There sits the artist dressed in a long, her long black braid draped forward over her shoulder. In front of her sits a young lady visitor. In a few minutes the latter will be able to send a Twitter message to her friends telling them that she has been part of a MOMA “performance”. Cool! Her manifest excitement at being in the public eye, with a video to prove it, is clear upon her face. Behind a rope sit, squat, or lie a large number of people of all ages, impassive and speechless, simply staring at the two people ensconced at the very ordinary table, before which sits the artist and her temporary companion. Nothing happens. There is no movement and no noise.
This is an exhibit (at the time of writing) at the Museum of Modern Art in New York by an established Serbian artist, Marina Abramovic, called The Artist is Present. The official description reads:
The Artist is Present is Abramvic’s longest performance to date. Visitors are encouraged to sit across the table from the artist for a duration of their choosing, becoming participants in the artwork rather than remaining spectators. Although Marina Ambramovic is silent, maintaining a nearly sculptural presence with a fixed pose and gaze, the performance is an invitation to engage in and complete a unique situation. The Artist is Present distorts the line between everyday routine and ceremony. Positioned in a vast atrium within a square of light, the familiar configuration of a table and chairs has been elevated to another domain.
This activity, or inactivity, is so silly it begs the question at what point will someone have the courage to state the obvious - - that the emperor has no clothes? Does this prove that you really can fool all the people all of the time? It is fooling hordes of visitors who sit there, dead serious, gazing at the non-event as if it were serious art. In another part of the museum there are stark naked actors taking part in another installation. It seems they are being pawed by some of the visitors, who in turn are being ejected. Well, what do you expect?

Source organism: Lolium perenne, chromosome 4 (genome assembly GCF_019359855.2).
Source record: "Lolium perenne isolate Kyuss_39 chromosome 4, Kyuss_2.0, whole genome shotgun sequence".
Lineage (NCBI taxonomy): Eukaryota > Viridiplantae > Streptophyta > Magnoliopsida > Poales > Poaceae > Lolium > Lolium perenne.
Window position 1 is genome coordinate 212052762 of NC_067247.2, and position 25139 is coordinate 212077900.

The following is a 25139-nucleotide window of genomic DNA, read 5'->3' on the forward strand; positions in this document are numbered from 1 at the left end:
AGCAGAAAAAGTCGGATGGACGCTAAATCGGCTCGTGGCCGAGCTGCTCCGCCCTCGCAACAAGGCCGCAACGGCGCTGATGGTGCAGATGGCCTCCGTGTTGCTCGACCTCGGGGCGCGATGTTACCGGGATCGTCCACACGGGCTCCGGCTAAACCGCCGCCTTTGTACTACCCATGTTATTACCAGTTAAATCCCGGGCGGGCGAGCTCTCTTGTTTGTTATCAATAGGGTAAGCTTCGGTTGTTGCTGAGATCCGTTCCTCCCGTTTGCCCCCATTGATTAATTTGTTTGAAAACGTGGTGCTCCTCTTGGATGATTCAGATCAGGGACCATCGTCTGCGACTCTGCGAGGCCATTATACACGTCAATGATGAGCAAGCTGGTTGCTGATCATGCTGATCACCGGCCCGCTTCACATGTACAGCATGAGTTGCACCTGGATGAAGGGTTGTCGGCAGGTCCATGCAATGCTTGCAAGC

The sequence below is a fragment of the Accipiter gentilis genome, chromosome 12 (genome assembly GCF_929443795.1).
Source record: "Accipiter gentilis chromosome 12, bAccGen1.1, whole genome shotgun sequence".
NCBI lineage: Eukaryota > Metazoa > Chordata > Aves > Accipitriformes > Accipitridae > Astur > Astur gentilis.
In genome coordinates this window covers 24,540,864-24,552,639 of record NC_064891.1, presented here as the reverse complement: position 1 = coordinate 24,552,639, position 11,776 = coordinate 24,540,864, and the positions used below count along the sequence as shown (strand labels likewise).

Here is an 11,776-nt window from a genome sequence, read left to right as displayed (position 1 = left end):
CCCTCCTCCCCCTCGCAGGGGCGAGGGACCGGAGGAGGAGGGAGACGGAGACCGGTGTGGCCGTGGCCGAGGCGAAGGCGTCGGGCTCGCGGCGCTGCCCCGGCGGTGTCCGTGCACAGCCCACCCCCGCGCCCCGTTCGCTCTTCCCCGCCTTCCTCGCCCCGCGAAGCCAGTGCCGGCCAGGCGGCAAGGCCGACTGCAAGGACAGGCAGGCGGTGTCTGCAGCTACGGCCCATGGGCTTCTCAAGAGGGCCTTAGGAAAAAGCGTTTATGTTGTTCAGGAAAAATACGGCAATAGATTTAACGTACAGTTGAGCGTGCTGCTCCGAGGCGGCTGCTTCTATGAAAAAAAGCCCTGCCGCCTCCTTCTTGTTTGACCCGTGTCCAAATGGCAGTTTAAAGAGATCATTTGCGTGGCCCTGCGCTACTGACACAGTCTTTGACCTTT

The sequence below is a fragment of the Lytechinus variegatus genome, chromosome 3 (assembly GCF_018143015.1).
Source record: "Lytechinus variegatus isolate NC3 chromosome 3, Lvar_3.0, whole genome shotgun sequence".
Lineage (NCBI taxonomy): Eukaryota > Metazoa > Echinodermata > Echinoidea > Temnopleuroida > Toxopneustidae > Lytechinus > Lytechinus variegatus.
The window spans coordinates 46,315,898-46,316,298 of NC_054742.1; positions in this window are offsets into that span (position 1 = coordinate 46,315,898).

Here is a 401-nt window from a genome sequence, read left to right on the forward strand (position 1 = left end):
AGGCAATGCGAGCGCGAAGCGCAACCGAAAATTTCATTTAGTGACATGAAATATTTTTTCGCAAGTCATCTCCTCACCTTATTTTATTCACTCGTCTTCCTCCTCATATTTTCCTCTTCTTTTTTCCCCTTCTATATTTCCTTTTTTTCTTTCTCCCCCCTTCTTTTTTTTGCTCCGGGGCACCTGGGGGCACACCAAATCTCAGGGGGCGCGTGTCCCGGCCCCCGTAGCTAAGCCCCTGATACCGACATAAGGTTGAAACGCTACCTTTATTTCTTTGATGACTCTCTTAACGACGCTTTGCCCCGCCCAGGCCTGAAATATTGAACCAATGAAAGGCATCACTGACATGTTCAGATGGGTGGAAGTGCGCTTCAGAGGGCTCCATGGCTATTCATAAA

Are the hucksters of the modern art world laughing at us all behind their hands, or do they really think that these ephemera have the remotest merit? I found myself wondering whether the Serbian originator of the exhibit had ever attended art school and whether she could paint or draw.
Then the truth hit me: it doesn’t really matter, because she is only doing what any other rational, intelligent person would do, given the current culture in the arts world. Her calculation is, I guess, as follows: what can I do that takes minimal thought, time, and financial involvement yet be offered a huge amount of space in an atrium in America’s premier art museum, and be paid for my effort? Why, sit doing absolutely nothing in a long, shapeless robe. So, thinks she, my “performance” is here today, gone tomorrow. Anyone can reproduce it (although why they would want to is a mystery. As it turns out some forty people have done just that, according to Ms. Abramovic’s website). No one will come to see my work in a century’s time. I am no Michelangelo or Rembrandt, to be ooohed and aaahed at in important art galleries or collected by the very rich. But who cares? I will have achieved a certain notoriety (all publicity is good publicity) and a certain income, and will have survived. That is a triumph in the competitive world of “art”.
Meanwhile, art schools are churning out thousands of young people who have to think of something, anything, that is different, in order to make their names. Sensitivity, talent and beauty do not enter into it - - the gimmick is the message. Will the general public finally realize that the reason actors stand there, stark naked at exhibitions is because they can think of nothing more thought-provoking to do?
Meanwhile, the Director of MOMA has to find the money to finance the exhibitions and installations at his museum. If he can continue to raise the funds to do so from unwary donors he earns every penny of the $1,320,000 he is paid a year.